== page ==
Great Book!

As a female looking for a career in wildlife law enforcement this was a great book to read! Lucinda Schroeder did an excelent job writing this true story, it was hard for me to put it down at night. Because Lucinda is a female she had a great advantage over men at catching poatchers in Alaska, and this reminds us all that you don't have to be male to succeed in this line of work. The book was full of excitment, danger, humor and fun. A great read!

Fascinating true story of an undercover wildlife agent's most harrowing case.

Until her retirement in 2004, Lucinda Schroeder was a special agent for the US Fish & Wildlife Service, only the third woman to be hired by the force, and the first woman to do undercover work in the field. But for a long while she was given only small, simple cases to handle, and felt frustrated by the lack of faith her male counterparts seemed to have in her abilities to handle the rigors of the job. Finally, after years of being given disappointing, low-priority cases, Schroeder was assigned to the project this book revolves around, a case that would give her a chance to show her capabilities by bringing down a large-scale poaching operation in the Brooks Range of Alaska, but would at the same time be one of the biggest challenges she had ever faced in her career. The book opens in 1991. Schroeder, using the pseudonym Jayne Dyer, is working her way into the good graces of the friends of a man named Bob Bowman, long suspected by the Fish & Wildlife Service of using illegal methods to guarantee his clients trophy kills on the hunting charters he runs. It was thought that Bowman was using airplanes to herd animals to his clients, and later Schroeder would discover that he was violating the law in numerous other ways as well, including taking his customers onto the protected Arctic National Wildlife Refuge to hunt. It is not until the season of 1992 that Schroeder is able to get herself booked on one of Bowman's charters. But when she finally does go undercover, it is a harrowing experience. For a week she is figuratively on her own in the Alaskan wilderness with a group of poachers led by a man known to have threatened that if he ever discovered a federal agent in his camp, he would kill them. She must spend this time closely observing everything done by Bowman, his employees, and his clients, so she can later make a full report of any and all violations. She must get as much information as possible without arousing suspicions. And if anything does go wrong - if the poachers somehow discover her true identity before the trip is over - she has no way to contact her fellow agents or get herself out of the camp before her scheduled departure. Schroeder also brings a very human element to the story. In her work, she must face many personal conflicts of emotion. Her job is to protect wildlife, but she must make illegal kills in order to accomplish this. Moreover, she must present herself as an enthusiastic hunter in order to be convincing to those she is secretly investigating. At the same time, she develops friendships with the wives of a couple of the poachers, working in the kitchen at the main camp, and at times feels the strain of knowing that she will ultimately betray their trust. The story doesn't end once the undercover work is finished, however. As you can imagine (since obviously she has survived to tell the tale), Schroeder makes it through her the fieldwork part of the investigation, but this isn't the end of the case. For months a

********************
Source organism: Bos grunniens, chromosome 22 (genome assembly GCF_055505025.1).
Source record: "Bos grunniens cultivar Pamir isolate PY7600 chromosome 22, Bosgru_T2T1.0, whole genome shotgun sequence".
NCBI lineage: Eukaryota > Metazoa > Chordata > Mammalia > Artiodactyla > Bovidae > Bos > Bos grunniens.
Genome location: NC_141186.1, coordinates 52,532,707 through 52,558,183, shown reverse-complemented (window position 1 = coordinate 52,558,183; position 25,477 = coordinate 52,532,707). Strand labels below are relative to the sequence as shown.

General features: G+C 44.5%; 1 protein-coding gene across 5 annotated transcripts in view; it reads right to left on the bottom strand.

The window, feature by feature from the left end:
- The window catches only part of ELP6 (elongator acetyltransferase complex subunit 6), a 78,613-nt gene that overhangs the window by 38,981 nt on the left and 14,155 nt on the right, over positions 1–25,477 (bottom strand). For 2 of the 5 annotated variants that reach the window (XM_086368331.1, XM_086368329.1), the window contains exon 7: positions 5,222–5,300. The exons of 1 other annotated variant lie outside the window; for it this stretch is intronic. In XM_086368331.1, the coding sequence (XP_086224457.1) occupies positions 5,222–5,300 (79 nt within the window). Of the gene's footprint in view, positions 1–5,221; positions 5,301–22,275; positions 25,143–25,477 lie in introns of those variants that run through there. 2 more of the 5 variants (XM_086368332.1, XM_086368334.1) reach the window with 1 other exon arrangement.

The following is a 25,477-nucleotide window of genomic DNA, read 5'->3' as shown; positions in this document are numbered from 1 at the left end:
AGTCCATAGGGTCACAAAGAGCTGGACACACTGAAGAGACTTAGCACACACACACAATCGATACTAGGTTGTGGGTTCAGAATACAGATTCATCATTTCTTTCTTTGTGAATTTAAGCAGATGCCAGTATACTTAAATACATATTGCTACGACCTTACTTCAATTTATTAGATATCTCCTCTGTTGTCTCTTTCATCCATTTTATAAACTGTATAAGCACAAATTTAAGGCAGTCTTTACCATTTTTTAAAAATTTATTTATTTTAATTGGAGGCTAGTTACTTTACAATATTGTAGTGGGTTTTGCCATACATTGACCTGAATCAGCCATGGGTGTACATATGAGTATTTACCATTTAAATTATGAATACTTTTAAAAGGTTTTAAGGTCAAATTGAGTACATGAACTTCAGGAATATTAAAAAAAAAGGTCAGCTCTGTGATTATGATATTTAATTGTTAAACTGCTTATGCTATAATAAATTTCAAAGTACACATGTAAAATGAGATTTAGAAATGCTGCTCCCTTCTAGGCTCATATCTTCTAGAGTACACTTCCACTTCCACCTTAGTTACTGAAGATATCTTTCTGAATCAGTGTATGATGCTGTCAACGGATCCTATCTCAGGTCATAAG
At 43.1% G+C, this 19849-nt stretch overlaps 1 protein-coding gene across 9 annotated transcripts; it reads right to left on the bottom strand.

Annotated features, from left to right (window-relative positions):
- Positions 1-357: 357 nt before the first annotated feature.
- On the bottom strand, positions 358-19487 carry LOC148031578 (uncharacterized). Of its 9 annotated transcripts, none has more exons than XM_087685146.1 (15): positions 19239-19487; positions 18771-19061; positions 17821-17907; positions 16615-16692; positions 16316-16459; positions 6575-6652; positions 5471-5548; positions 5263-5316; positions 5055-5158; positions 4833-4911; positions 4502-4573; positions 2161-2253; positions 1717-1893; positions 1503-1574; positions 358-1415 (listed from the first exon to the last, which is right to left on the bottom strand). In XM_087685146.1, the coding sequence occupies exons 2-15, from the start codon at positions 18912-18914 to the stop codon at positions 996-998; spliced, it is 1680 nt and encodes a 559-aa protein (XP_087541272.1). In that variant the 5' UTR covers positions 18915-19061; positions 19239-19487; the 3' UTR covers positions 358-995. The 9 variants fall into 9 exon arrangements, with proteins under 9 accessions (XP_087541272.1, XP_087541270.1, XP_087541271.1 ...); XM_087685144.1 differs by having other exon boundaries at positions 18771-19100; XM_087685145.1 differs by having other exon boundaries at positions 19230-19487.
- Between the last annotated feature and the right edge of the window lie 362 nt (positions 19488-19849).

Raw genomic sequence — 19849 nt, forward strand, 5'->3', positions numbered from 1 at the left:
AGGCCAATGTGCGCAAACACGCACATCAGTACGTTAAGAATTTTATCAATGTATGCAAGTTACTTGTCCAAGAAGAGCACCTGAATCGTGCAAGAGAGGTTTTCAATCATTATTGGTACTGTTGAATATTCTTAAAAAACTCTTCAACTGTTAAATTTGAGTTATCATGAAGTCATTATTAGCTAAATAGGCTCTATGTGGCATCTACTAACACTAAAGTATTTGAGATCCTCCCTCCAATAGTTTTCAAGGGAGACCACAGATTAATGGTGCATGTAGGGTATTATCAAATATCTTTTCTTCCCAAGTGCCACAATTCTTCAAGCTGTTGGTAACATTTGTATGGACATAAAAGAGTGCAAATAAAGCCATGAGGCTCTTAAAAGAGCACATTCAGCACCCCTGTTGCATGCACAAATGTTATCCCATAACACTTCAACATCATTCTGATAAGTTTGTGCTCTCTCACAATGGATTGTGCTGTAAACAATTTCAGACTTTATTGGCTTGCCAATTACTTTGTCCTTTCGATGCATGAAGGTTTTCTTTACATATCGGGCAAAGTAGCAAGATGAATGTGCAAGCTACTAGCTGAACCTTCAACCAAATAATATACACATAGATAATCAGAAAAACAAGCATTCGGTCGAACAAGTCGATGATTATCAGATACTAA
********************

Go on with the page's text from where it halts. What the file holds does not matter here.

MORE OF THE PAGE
Wildlife True Crime

In the arena of natural resources law enforcement, responsible hunters are considered among the most ardent conservationists. "A Hunt for Justice" exposes the other side of the story, where greed and disregard for the animal overcome the concept of the fair hunt. Fortunately, the Federal Investigators that protect our wildlife take on the challenge. Schroeder makes it clear that a successful undercover operation is a team effort, and includes the commitment of managers, field agents, and even family members. Her story is told in a matter-of-fact tone, and its message is definitely "Bad guys, beware." True Crime readers and wildlife enthusiasts will find something special in "A Hunt for Justice."

Bringing accountablility to the Illegal

A Hunt for Justice" is a true story that will keep you turning pages. It's a riveting account of a woman who posed as a big game hunter in Alaska to shut down one of the most sophisticated poaching operations ever organized. Even though her true identity was almost disclosed several times, she persevered under dangerous circumstances and fought for what she believed in. That belief was to make the illegal hunter accountable. This book is for hunters, outdoor enthusiasts and anyone who likes a true-life mystery full of intrigue and suspense. It is truely a good read" Clayton White Professor of Zoology

Edition Details

Publisher:Lyons Press
Lowest Price:$3.59